• Carl Battreall

Being a Juror


One of my favorite perks from having been involved in the photography community for over thirty years is that I occasionally get ask to be a juror for an exhibit, competition or film festival. I really enjoy looking at all styles of photography and consider myself a good Juror. What makes a good juror you ask?


A good juror is unbiased when it comes to the genre or style of photography submitted. I can appreciate creative photography, no matter if it is portraiture, street or landscapes; color, black and white or an alternative process. Unfortunately, many jurors have a very narrow view of what "good" photography is. More often than not, these jurors select images that appeal to themselves and match a certain style, most often their own. They will reject a style or genre they don't like or think is illegitimate. They believe their influence is the most important part of being a juror.


You can usually tell if a juror is focused on themselves if the majority of images selected look similar in style or subject matter to their own work. Unfortunately, new artists, wishing to enter a competition or juried exhibit, are often advised to study the work of the juror. That is great advice if the juror is one of those photographers that believes their work and opinion is superior to all others. But it is really terrible advice. Not only should you not be helping to boost the egos of those jurors, but the whole goal of creating any form of art is to be honest with yourself and your vision. To create work in order to appease a juror is the wrong way to approach creativity. No award or exhibit is worth it.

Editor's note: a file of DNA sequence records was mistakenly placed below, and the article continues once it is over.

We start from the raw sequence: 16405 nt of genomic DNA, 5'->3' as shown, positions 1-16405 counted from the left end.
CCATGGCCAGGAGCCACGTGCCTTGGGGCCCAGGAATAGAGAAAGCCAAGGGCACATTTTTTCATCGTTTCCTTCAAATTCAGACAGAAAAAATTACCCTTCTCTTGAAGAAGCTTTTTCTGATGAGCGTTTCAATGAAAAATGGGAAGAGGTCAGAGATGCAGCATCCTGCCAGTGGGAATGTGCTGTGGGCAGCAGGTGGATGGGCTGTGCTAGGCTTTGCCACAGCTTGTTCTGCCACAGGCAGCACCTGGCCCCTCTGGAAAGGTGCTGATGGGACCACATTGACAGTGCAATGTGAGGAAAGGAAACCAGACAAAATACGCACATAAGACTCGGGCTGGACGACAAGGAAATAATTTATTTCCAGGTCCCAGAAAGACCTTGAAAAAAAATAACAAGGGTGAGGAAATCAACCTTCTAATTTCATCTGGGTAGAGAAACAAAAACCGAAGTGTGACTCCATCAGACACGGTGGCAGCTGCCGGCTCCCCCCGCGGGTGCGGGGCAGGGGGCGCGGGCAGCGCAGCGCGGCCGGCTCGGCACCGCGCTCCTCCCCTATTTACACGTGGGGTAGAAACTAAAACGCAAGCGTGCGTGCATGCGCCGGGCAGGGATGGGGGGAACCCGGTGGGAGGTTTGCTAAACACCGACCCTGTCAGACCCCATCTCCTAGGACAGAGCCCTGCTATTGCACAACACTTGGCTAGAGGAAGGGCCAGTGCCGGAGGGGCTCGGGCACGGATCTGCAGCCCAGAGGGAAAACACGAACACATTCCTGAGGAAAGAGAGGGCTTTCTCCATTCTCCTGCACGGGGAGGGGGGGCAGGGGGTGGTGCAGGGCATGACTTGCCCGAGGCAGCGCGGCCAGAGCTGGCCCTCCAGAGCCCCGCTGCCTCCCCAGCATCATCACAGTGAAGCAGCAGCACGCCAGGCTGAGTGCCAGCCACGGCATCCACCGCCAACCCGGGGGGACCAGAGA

I will admit I do tend to have a high standard when it comes to the craft of photography. I can usually tell if a photographer is "lazy" with their craft. No matter what the style or technique, a photographer should strive for the highest image quality possible. I only wish prints were submitted to competitions instead of everything being online and digital. A print will always reveal the flaws in a photographer's craftmanship.


I am currently one of the jurors for the 2022 Monovisions International Photography Awards.

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